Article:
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Spring Is Like A Perhaps Hand

  1. Things to Do in the Belly of the Whale
  2. From Blossoms
  3. Wild Geese
  4. The Peace of Wild Things
  5. My Gift to You
  6. Departing Spring
  7. The Skylark
  8. What a Strange Thing!
  9. Although The Wind …
  10. The Old Pond
  11. Spring Is Like A Perhaps Hand
Close up of apple tree flowers. Photo by Mihaela Limberea
Spring is like a perhaps hand 
(which comes carefully out of Nowhere) arranging 
 a window, into which people look (while 
people stare 
arranging and changing placing 
carefully there a strange 
thing and a known thing here) and 
 
changing everything carefully 
 
spring is like a perhaps 
Hand in a window 
(carefully to 
and fro moving New and 
Old things, while 
people stare carefully 
moving a perhaps fraction of flower here placing 
an inch of air there) and 
without breaking anything.

By e. e. cummings (1894 – 1962), American poet, painter, essayist, author, and playwright.


To read more poems, click here.



I Shall Be Content with Silence

Close up of a Japanese anemone. Black and white photograph by Mihaela Limberea.

When words become unclear, I shall focus with photographs. When images become inadequate, I shall be content with silence.

Ansel Adams (1902-1984), American landscape photographer and environmentalist known for his black-and-white images of the American West.


To read more quotes, click here. To read more on photography, click here.



Writing Is an Exercise in Humility

An Intentional Camera Movement (ICM) Photograph by Mihaela Limberea, in tones of green, lavender and orange
Intentional Camera Movement (ICM)* photograph of one of my flowers beds.

One thing anybody could tell you about me is my patience. Or lack of it. It’s a paradox, really. While I can be still for hours when stalking birds to take photos, for instance, most of the time, I have no patience. None. I’m the kid who ate the marshmallow immediately (and went looking for another one in the corridor; no nice waiting for me!).

Gardening has been a lesson in humility for me. It simply takes time for plants to grow, and a fully grown garden takes several years. Even then, it does take time for flowers to bloom or for butterflies to appear in the spring. By creating and tending a garden, you learn patience along the way.

After creating my first garden in Sweden, tending to another in Switzerland, and then creating a new one when back in Sweden again, I thought I’d mastered patience.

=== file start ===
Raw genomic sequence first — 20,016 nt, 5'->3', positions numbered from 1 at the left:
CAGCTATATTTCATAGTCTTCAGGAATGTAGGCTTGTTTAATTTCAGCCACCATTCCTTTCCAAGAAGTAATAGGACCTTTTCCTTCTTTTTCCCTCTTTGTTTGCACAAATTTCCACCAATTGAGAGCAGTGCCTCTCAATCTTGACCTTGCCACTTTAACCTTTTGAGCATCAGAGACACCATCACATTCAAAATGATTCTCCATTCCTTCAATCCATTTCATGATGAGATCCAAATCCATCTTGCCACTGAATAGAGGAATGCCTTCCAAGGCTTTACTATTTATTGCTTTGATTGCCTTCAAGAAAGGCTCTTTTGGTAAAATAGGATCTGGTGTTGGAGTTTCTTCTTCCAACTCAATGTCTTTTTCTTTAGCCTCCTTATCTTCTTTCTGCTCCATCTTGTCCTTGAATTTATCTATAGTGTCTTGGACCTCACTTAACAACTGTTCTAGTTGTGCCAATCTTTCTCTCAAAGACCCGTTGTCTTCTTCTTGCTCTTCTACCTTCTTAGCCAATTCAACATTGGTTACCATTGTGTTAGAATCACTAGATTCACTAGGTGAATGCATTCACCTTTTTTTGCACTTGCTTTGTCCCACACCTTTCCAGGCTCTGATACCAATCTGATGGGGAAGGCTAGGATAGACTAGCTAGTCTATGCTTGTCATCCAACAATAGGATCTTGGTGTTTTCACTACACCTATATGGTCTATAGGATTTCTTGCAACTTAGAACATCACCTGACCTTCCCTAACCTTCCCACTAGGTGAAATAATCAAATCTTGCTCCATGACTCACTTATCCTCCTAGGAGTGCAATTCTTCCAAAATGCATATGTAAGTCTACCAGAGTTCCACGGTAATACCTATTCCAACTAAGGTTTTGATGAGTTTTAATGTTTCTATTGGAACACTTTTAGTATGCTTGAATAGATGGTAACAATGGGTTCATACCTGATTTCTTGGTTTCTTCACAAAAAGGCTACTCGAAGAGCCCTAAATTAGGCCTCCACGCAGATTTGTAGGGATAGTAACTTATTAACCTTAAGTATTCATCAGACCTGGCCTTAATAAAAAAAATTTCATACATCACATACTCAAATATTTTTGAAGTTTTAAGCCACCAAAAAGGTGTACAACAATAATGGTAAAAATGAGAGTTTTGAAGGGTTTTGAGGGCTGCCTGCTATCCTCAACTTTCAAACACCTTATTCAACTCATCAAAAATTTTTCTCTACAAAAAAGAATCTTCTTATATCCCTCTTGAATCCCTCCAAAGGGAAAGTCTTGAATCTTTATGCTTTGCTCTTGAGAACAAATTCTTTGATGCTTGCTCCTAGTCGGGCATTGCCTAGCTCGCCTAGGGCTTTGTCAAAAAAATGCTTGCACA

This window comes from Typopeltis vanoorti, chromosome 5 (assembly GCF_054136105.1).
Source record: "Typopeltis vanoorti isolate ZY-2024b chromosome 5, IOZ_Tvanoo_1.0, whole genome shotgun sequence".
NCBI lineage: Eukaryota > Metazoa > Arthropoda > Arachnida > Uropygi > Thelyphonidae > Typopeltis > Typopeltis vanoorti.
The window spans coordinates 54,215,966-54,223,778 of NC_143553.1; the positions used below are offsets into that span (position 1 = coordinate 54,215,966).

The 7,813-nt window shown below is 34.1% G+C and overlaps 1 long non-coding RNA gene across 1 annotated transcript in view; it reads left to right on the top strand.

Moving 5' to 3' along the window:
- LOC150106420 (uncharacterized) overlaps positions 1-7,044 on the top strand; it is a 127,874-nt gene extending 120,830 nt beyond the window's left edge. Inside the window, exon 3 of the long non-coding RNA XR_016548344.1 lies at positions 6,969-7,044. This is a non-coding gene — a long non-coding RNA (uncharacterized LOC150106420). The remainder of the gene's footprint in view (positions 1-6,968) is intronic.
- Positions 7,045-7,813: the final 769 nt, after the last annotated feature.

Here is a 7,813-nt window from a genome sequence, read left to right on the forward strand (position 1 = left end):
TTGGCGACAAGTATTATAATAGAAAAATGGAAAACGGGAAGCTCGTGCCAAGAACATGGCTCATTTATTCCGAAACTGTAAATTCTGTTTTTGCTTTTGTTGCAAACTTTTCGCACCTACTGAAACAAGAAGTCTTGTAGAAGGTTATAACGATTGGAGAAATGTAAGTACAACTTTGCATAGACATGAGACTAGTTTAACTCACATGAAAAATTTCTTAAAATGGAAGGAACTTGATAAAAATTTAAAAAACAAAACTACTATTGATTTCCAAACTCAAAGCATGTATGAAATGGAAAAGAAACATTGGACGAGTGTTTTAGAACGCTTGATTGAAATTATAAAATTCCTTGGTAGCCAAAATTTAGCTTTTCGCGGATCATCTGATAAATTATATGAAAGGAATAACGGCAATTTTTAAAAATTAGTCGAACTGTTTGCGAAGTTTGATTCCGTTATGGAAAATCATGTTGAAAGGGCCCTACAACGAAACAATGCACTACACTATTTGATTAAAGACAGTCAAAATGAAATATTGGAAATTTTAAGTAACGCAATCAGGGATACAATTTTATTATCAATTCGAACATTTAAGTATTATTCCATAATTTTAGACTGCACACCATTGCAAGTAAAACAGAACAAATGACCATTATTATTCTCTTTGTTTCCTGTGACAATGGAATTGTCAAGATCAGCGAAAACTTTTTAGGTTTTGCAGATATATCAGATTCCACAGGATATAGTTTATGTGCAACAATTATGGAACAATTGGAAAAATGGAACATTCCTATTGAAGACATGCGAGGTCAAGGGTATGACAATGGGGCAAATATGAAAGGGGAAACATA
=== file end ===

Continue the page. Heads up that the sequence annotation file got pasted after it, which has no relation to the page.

Ha! So easily fooled we are! Especially by ourselves. 


Writing a book takes a lot of patience. Sitting at your desk day after day after day, toiling away a page at a time, with no end in sight. 

One day you think you’ve made good progress; you only have to keep going, and you’ll get there. The next day, nothing works. You write 500 words and delete 400. You start doubting yourself. Do you really have what it takes? Patience and perseverance to sit there every day and build a cathedral by yourself, one brick at a time? To compare the wondrous vision of the building in your head and the lone low wall in front of you that you managed to erect so far?

Someone said that the only thing you need to write is a good chair. That’s a good point. You’ll need a good chair because you’re going to spend a lot of time in it. Sometimes writing, more often staring in space or scouring the internet for the best slug repellent (true story!).

I killed off all distractions on my computer, turned off e-mail and notifications, deleted games, and so on. Closed all programs, except for Scrivener (going off-road now, I know, but if you need anything to write, in addition to the said chair, you’d also need Scrivener, believe me! the best writing software, ever). And the internet browser. 

It’s a risk, I know. An internet connection while writing it’s an open invitation, a free-for-all buffet of distractions. 

I decided to take the risk. Looking up synonyms or the name of a bird I can’t bring to mind is worth it. Worse case, I’ll know more about the mating rituals of penguins or find the best slug repellent (I tend to be practical in my distractions; wasting time, yes, but at least I’ve got something for it).